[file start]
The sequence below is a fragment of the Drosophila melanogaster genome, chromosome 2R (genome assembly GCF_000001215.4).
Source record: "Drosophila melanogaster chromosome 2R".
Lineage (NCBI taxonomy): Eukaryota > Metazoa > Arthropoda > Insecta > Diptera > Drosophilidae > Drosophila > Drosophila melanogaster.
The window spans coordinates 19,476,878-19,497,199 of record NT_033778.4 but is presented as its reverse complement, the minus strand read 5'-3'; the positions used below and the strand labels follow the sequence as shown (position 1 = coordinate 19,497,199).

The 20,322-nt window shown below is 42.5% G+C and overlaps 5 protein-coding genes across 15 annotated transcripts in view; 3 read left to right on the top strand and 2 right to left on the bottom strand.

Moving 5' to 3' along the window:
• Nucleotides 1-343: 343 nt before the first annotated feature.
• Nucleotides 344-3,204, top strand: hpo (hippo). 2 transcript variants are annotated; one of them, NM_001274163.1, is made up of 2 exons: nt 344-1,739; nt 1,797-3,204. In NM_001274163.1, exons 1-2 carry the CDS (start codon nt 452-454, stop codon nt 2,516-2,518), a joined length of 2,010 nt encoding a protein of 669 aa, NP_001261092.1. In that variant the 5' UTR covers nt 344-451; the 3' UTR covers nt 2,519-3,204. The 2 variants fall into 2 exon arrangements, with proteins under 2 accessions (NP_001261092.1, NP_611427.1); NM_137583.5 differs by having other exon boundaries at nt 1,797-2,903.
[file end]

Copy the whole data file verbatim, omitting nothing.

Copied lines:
The sequence below is a fragment of the Drosophila melanogaster genome, chromosome 2R (genome assembly GCF_000001215.4).
Source record: "Drosophila melanogaster chromosome 2R".
Lineage (NCBI taxonomy): Eukaryota > Metazoa > Arthropoda > Insecta > Diptera > Drosophilidae > Drosophila > Drosophila melanogaster.
The window spans coordinates 19,476,878-19,497,199 of record NT_033778.4 but is presented as its reverse complement, the minus strand read 5'-3'; the positions used below and the strand labels follow the sequence as shown (position 1 = coordinate 19,497,199).

The 20,322-nt window shown below is 42.5% G+C and overlaps 5 protein-coding genes across 15 annotated transcripts in view; 3 read left to right on the top strand and 2 right to left on the bottom strand.

Moving 5' to 3' along the window:
• Nucleotides 1-343: 343 nt before the first annotated feature.
• Nucleotides 344-3,204, top strand: hpo (hippo). 2 transcript variants are annotated; one of them, NM_001274163.1, is made up of 2 exons: nt 344-1,739; nt 1,797-3,204. In NM_001274163.1, exons 1-2 carry the CDS (start codon nt 452-454, stop codon nt 2,516-2,518), a joined length of 2,010 nt encoding a protein of 669 aa, NP_001261092.1. In that variant the 5' UTR covers nt 344-451; the 3' UTR covers nt 2,519-3,204. The 2 variants fall into 2 exon arrangements, with proteins under 2 accessions (NP_001261092.1, NP_611427.1); NM_137583.5 differs by having other exon boundaries at nt 1,797-2,903.